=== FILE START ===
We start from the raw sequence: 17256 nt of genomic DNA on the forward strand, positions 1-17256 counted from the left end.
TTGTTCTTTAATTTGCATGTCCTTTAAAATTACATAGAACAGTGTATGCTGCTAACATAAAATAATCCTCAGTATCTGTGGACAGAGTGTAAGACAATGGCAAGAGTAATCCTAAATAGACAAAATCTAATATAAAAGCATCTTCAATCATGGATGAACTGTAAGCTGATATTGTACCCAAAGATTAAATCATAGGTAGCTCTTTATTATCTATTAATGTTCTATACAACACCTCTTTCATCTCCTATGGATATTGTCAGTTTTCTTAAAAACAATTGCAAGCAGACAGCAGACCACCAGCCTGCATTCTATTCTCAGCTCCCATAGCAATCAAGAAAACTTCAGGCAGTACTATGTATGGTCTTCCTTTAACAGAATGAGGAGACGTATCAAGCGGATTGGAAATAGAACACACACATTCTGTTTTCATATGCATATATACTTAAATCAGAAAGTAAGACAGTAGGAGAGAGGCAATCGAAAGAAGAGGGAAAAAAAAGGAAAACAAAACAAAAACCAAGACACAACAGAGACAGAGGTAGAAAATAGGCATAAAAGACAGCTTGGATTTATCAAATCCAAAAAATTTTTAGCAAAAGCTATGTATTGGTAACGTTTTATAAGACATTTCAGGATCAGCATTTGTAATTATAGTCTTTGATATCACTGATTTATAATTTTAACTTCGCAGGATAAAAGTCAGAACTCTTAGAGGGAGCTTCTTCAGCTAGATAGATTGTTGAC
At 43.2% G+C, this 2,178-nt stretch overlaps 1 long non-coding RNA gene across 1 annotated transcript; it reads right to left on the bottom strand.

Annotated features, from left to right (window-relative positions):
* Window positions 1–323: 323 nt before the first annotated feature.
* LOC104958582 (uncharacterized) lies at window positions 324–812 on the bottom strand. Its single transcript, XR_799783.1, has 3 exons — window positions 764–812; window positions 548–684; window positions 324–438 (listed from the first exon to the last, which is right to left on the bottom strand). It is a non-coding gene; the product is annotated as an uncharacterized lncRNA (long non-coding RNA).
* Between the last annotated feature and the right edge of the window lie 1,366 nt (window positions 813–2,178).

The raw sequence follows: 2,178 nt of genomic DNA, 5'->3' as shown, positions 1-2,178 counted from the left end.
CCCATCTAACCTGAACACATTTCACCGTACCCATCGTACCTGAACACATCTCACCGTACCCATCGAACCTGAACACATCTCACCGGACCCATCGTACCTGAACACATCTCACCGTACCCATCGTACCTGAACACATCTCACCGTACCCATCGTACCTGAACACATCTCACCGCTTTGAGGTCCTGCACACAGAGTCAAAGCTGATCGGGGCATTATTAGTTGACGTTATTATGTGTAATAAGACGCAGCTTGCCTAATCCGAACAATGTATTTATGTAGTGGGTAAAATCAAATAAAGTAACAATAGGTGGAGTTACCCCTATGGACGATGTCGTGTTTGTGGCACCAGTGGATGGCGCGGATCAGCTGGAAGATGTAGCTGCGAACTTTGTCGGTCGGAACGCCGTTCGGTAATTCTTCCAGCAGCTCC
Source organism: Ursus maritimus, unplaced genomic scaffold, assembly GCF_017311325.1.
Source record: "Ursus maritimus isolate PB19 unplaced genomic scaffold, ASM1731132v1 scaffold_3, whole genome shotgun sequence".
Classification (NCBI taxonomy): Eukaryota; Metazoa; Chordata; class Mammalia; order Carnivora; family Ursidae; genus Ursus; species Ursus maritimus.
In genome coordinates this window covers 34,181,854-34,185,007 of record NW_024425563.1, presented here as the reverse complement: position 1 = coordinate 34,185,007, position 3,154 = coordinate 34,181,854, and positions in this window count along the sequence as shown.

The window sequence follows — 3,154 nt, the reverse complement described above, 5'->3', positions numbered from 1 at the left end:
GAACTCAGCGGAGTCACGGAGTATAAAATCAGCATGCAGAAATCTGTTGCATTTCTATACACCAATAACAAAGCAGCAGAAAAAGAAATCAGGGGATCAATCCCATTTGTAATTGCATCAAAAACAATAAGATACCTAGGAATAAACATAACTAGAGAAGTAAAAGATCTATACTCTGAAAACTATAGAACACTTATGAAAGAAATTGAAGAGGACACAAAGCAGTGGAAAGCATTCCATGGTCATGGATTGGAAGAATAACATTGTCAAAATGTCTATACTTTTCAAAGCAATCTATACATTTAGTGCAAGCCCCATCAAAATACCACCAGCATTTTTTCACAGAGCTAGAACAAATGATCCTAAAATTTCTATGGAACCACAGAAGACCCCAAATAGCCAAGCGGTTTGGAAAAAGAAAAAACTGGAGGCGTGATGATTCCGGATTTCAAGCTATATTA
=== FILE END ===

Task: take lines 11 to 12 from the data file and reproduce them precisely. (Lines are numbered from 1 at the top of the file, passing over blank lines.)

Source record: "Ursus maritimus isolate PB19 unplaced genomic scaffold, ASM1731132v1 scaffold_3, whole genome shotgun sequence".
Classification (NCBI taxonomy): Eukaryota; Metazoa; Chordata; class Mammalia; order Carnivora; family Ursidae; genus Ursus; species Ursus maritimus.